The Importance of Medical Care for Patients Who Have Only About 6 Months to LiveSep 11, 2023
While the end of life is inevitable for all living beings, that does not make accepting it easy or simple. For family and friends, it is the loss of someone who is loved. For the patient, it is a matter of accepting the inevitable and being at peace when the end comes. Caring for the well-being of those whose remaining life can be measured in months instead of years is a specialized medical discipline. It is known as hospice or end-of-life care and the objective is to help the patient prepare physically, mentally and emotionally for the end of life. Providing this kind of support enables people to prepare for the end in the way that suits them best and to face death with dignity.
What Is End-of-Life Care?
There are no specific parameters that define the nature of end-of-life care. The nature of that care depends on the patient’s medical condition, factors that contribute to the progression of the condition and the psychological needs of the patient. That said, end-of-life care is normally divided into 4 levels:
- Routine Home Care: The patient remains at home and is cared for by loved ones and also by regular visits from health care providers.
- Inpatient Care: The patient is suffering from severe pain, discomfort or other symptoms that cannot be managed at home. The patient is moved to a hospital, nursing home or specialized hospice facility.
- Continuous Home Care: This is for patients who would benefit from inpatient care but who do not want to go to a hospital and prefer to end their time at home. Patients receive intensive care for short periods to give them the maximum possible comfort in their home environment.
- Respite Care: This is a short-term hospital/nursing home/hospice stay after which the patient returns home. This is done when the patient is suffering from short-term pain or discomfort that can be alleviated by inpatient care for a specific time, after which the patient returns home. It may also be done to give caregivers some rest from their responsibilities and pressures of providing end-of-life care.
The Aim of End-of-Life Care
The objectives of end-of-life care are:
- To provide physical and medical support to alleviate pain and discomfort and give patients the best quality of life prior to their passing.
- To provide patients with the knowledge that they will end their days with the best possible care and support as this will reassure them as they prepare for the end.
- An end-of-life situation can lead to deep psychological stress and trauma in both patients and loved ones. The knowledge that all steps are being taken to care for the patient will provide comfort to both the patient and his/her loved ones that there is nothing more that can be done.
- Patients at the end-of-life stage often need emotional and psychological support as they prepare for the end. The specialized care they receive will relieve much of their stress and fear.
- As people face the end of their lives, the way they interact with others may change. Dealing with these personality changes is never easy and professional end-of-life care will help both patients and their loved ones deal with these changes and will mitigate any stress they may cause.
- People with terminal medical conditions need to make many decisions about the kind of medical support they want, financial matters and what their families should do after they are gone, etc. Professional medical care will ensure that patients are competent to make such decisions and will help them clearly communicate their wishes to those they leave behind.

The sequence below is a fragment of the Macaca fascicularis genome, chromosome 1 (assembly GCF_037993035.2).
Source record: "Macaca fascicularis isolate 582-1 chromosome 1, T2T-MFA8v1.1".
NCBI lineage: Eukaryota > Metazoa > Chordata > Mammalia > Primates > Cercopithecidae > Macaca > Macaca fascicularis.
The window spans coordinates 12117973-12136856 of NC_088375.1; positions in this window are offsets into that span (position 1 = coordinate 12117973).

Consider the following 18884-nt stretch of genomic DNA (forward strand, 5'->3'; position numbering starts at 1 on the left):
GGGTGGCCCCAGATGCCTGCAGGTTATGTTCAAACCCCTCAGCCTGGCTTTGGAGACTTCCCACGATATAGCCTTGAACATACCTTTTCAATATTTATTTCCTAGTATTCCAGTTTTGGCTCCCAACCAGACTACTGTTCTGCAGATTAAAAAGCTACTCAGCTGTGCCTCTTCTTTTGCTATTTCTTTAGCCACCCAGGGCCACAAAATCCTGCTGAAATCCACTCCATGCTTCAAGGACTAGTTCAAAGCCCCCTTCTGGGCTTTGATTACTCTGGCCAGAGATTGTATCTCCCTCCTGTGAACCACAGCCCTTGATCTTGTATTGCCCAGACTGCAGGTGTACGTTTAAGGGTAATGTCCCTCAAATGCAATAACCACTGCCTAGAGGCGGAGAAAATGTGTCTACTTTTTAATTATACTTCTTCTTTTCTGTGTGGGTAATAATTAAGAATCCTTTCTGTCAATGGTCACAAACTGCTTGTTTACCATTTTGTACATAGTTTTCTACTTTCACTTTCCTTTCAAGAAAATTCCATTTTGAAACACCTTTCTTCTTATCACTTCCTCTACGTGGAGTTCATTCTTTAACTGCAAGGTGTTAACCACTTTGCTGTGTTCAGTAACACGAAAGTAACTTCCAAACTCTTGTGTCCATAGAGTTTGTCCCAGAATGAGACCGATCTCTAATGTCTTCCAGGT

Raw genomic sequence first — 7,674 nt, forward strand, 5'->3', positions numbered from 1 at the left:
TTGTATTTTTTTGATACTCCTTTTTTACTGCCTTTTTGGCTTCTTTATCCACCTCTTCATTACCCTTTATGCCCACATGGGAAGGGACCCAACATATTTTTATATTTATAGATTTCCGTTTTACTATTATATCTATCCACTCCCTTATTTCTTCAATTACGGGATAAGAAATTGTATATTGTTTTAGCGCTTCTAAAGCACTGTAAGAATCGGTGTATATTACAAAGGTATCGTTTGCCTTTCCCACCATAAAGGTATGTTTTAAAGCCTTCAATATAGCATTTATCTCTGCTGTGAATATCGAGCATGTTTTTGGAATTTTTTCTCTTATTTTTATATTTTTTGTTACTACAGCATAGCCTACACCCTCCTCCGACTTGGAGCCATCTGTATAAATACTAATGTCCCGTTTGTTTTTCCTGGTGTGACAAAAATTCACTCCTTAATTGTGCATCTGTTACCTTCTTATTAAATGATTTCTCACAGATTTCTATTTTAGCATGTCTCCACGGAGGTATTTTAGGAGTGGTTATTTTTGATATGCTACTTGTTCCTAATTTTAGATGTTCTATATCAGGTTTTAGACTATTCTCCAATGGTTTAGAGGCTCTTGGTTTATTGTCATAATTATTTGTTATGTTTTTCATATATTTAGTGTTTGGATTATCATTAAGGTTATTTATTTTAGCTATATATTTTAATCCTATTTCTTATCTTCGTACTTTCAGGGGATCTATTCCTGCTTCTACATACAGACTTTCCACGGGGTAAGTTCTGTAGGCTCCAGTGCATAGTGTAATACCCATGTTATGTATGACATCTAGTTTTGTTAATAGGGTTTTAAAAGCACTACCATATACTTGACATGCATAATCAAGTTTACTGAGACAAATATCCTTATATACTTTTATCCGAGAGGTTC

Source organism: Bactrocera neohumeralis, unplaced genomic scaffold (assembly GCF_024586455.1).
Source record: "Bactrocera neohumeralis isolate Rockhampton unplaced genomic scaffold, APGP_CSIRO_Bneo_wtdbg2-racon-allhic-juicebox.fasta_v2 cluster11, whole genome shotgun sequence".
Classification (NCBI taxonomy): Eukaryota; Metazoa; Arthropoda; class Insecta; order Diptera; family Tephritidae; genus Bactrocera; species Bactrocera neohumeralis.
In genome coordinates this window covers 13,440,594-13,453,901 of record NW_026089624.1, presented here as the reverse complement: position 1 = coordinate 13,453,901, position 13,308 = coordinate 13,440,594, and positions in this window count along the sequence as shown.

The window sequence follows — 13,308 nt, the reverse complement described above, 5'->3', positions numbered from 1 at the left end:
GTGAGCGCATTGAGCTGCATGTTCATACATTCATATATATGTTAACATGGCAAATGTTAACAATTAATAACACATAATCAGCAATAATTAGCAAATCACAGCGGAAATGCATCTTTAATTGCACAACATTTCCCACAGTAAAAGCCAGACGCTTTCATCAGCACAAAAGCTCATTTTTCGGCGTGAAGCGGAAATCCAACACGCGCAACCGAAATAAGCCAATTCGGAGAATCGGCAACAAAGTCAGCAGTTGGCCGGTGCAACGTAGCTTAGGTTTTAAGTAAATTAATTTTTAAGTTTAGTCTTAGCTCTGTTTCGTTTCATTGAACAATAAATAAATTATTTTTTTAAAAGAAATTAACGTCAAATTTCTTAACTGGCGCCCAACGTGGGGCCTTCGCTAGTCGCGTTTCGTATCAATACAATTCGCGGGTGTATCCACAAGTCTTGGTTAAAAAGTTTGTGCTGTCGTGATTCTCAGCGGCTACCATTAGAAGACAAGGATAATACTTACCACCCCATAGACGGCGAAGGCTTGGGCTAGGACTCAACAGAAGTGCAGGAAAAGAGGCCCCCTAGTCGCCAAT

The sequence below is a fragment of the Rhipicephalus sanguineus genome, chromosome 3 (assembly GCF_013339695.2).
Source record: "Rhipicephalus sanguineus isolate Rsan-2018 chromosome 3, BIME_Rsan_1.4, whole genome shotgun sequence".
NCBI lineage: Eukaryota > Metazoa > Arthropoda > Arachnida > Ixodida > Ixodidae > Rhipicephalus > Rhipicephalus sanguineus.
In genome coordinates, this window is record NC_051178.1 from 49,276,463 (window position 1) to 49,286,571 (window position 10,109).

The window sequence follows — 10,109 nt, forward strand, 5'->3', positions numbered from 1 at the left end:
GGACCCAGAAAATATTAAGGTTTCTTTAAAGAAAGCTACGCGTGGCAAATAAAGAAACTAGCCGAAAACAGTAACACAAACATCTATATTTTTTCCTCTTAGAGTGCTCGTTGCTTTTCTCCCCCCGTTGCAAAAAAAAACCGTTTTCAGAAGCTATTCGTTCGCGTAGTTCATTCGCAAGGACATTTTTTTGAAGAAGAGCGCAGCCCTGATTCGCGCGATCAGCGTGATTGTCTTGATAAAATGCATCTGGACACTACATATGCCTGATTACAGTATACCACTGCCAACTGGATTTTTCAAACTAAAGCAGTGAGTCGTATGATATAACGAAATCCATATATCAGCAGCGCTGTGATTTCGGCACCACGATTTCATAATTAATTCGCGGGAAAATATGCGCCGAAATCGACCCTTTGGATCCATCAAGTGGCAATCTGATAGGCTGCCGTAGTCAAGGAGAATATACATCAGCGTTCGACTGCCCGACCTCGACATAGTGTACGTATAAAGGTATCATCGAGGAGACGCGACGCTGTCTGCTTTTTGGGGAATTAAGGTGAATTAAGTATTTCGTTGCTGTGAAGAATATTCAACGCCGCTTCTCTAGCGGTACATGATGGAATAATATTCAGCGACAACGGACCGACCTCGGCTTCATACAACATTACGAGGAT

- Terminal medical conditions may result from more than one cause. End-of-life care will involve medical professionals from all relevant specializations to ensure that holistic care is given.
- End-of-life involves many ethical matters such as the continuation of artificial life support, organ donation and so on. Helping patients and families understand and deal with these matters is a part of end-of-life care.
- When patients pass away, families often feel guilty and wonder what more could have been done. End-of-life care means that such doubts do not arise and that loved ones may grieve without the added burden of guilt.
The Stages of End-of-Life Care
End-of-life care is a process, not an end in itself. It involves several stages:
- Diagnosis: A medical condition is diagnosed as being untreatable and terminal.
- The patient and family are informed of the situation.
- The patient and family are given some time and the support required to come to terms with the inevitability of passing.
- A care plan is devised that considers the nature of the condition, the wishes of the patient and family, and the ethical issue involved with life ending.
- The plan is put into effect and is periodically reviewed and modified, as the condition of the patient demands.
- The care and support continue till the patient passes away and the doctors can do no more.
No two people are the same and no two end-of-life situations are identical. The support that a person is given to face the end with dignity and the maximum comfort and consideration does impact the final days of life. It gives patients the support they need to face the end in peace and provides those left behind with the comfort of knowing that all that was possible was done for their loved one who is no longer with them.
A diagnosis of a fatal medical condition is never easy for any of those involved. Being diagnosed and being given medical care at a top-level multispecialty hospital will ensure that all possible steps are taken to treat the patient and when the condition reaches the terminal stage, the best possible end-of-life care will be provided allowing the patient to pass on with dignity and in comfort and peace. Knowing this is the best comfort for those left behind.
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